,hat the manager asked me to put on
u entire suit J had never heard of
luc.h ? th'."B- i declined at ftrat. Ene
and by this time knew me as an actress
n dresses, and I did not think it wise
-t!,.*?ei, ire lh.em in a new character. !
h-v t?r reall7ed -hat just because
jiey knew me so well and liked me so
?1 ViV ,T0m*" s cloth''s they would like !
ne all the more if l could please them i
n mala atttre. I did. For the last I
\mw ye'J? F htTP P'?yed long seasons i
ft MancheMer, Glasgow, Liverpool and
Miaa Shields. who admitted that she i
w?uC?mi* M.r"' Chriatie. the wife. of a !
?obe co,on*1- -? Proud of her ward- !
, "M.v tailor in London malees clothes
or twenty 0f the best dreaaed men in |
ithe play. including eight hn*.
'camels and three SyT'VS
these animals appear in th'e ?.? of
which shows themembers 0f t???Si0n
1 Pany on their vvav to the k C.0tn
Bacchus. During the dre! *!*? 0?
two elephants were u,ed in thia^'
as part of the entourage of a su *len*
Oriental prince, but David Zf***
who took charge of th- V i !,!"Co.
during the last week ,U?h"?Is
elephants had no *??*?$!??*
dramatic stage. ' e on ?
j .In the Fokine ballet, where U?
girls dance upon a staM .-???-? L -t
red rose leaves. niorXn goSiT?1
dividual rose leaves are ,-a,",?.' ? '"
a ^Paceof forty bv ttventvf^Tl'r
rose leaves are all artificial ?f ? "M
and are made. of beautifuilvS*'
silk. Hundreds of th< se ise ? ?^
are spoiled at every performSJe T ?
the property men n?k them ^
try to savc as many as pSbleP ^
rose lea.ves 1111 three barre a in "
property room of the Centurv Tk.
and already the stage manageJfe
don West, has placed an ordeiwith*"
? manufacturing ti,m for -,,, Iaa . *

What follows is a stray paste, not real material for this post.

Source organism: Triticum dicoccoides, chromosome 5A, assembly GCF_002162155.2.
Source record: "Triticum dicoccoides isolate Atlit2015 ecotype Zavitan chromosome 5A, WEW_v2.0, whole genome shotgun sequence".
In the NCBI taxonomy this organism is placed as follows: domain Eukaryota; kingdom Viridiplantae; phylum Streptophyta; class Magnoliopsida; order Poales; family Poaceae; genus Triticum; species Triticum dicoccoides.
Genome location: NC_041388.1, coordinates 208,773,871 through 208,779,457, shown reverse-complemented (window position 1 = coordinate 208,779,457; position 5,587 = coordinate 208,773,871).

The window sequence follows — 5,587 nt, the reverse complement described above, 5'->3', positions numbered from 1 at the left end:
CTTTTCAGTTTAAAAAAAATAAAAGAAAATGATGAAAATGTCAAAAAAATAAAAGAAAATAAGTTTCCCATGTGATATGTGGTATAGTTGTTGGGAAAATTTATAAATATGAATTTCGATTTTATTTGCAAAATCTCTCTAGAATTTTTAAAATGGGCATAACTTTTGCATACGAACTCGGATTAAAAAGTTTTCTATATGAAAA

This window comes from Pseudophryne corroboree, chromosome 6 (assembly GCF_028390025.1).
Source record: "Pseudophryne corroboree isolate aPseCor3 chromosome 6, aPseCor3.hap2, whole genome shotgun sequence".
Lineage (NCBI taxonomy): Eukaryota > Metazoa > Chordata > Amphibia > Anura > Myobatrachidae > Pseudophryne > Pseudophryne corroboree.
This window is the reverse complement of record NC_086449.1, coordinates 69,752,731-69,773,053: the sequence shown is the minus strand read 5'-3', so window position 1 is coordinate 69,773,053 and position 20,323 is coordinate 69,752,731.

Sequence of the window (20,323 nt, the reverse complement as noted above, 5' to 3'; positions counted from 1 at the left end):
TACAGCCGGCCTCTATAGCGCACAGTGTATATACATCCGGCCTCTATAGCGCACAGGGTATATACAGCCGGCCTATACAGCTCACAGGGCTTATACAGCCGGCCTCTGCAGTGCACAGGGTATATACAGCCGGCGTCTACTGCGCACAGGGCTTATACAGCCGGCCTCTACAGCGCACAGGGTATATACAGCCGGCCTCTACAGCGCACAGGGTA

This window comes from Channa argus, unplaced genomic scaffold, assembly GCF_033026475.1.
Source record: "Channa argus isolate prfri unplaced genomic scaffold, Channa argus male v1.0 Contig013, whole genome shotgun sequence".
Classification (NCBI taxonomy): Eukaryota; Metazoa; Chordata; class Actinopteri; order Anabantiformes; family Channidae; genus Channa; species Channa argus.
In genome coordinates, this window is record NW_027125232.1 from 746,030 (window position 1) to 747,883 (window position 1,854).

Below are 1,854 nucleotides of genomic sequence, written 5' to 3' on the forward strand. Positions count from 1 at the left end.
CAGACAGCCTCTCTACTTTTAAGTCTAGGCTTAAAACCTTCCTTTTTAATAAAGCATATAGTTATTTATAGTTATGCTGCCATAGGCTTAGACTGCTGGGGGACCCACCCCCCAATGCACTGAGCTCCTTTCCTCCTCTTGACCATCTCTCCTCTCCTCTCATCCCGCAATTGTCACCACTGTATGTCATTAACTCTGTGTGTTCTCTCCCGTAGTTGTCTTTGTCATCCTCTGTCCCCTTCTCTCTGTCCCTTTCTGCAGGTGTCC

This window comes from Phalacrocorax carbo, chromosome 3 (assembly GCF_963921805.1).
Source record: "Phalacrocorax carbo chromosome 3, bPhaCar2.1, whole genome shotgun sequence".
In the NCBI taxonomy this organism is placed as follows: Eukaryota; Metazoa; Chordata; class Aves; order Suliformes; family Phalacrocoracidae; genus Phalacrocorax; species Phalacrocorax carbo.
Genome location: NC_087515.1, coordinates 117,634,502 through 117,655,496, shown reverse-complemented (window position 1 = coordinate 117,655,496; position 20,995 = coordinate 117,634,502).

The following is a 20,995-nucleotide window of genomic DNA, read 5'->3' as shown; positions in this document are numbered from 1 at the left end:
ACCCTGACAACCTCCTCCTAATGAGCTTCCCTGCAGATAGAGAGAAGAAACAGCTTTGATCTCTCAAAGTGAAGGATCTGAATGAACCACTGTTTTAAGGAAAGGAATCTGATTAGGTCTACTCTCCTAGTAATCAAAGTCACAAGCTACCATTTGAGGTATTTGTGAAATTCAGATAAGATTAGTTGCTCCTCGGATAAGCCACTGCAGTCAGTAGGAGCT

Wel of rose I,,, '1, ,^ !"??'l
be needed. The greatTat care LT*
be exercised in handling th?> rt
leaves to prevent any taVn* ,1,
? other rough substances from TO!
! imxed up with them. for the fl^
jdaneers of the ballet daneol?
their bare feet and a small S?
might cnsue if some one spilled a W
[tacks among the rose leave" W
| One of the mosl difficult" feata h,
connection with the stagine of "AwL
dite?is the care that mtst bc beato^
upon Mildred Walkcr. who pfiffi
part of the Statue. She is S-iiS
to pose i? the temple ce e Wj
ithar, twelve minutes' with her armH?
Jraised. A smgle movement. voIuntlS
lor otherwise, would destrov lhe ll?
sion and the perfect picture tL ffi
produced when she holds the ffi
jof Aphrodite above her head th!
greatest fear of the atage manaee. i.
that Miss Walker might latch cofd an
sneeze. Of course, she wears a p"r.
fectly good union suit of silk, and dur?
ing the cold weather she has added an
; extra suit of wool. which goes under
neath the silk. Over this is a coat of
; white paint, which makes her aPPMr
like a wax figure.
However, while she makes a beaiiti
I ful picture as a statue. one can imaffine
what would happen if she should"catch
i co)d and snee/.e. To avoid th;=' ?
jphysician is in attendance, and just ba.
, fore she goes on for the scene her
jthroat is sprayed and her nostrils are
carefully plugged with cotton. She
breathes by ieaving her lips shgliCv
jopen. Tlie rcason the physician pltg'i
her nostrils is that dusl might dtfft
by from moving scencry, and aha
might breathe it through her nostrill,
thereby causing her to sneeze.
With Marshall Neilan
aow York. Sometimes ! am criticwed
for wearing clothes thal ;. rra! man
would not wear. N'othing could b'
more correct than thi .-? le of my suitl,
and a British gentleman would ?'?r
any of them."
Sunday shows and matinee work ?
the vaudeville theaters were nnexpectfd
by Miss Shields, and she i spresaedher
self frcely about them.
"If it is thought ? ?:,
keep theaters open
people on Sunday, inageffleot
should provide differei l tors -000111*
in and take thr- placi of the actor'
who 'work during thi ? ? k ln *?
He Talks 011 "Belgium
1 ? ?cr'ainine
two weeks that I have been her*" I a**J
been watching the vaudeville theatf:'
closely. but I don't think that ?U *??
the aetors you had when ! le^ ?* .
sixteen years ago. Perhaps 'l'p a^""
popularity of jaz? music acCOtUltl '
this. It is my prediction lw '?
present jazz. craV.e. which 1 am lo1, '"
falling off already. will bo ^fC0' ".
in less than twelve months. U's ?
lief to go into a amall irstauraiH<(i
the city nnd heai some go?d mu"f .
Many of Hho most popular thcatrtc.
favoritea in the British lsl*>^ ?rr Am
cans. Miss Shielda said. Enflgh "^
dienceB receive them eordtaliy. 'f
aotne of them have a dvawmir Pr.?
which far ?4UUiu? tiaat **i Oi* ?-???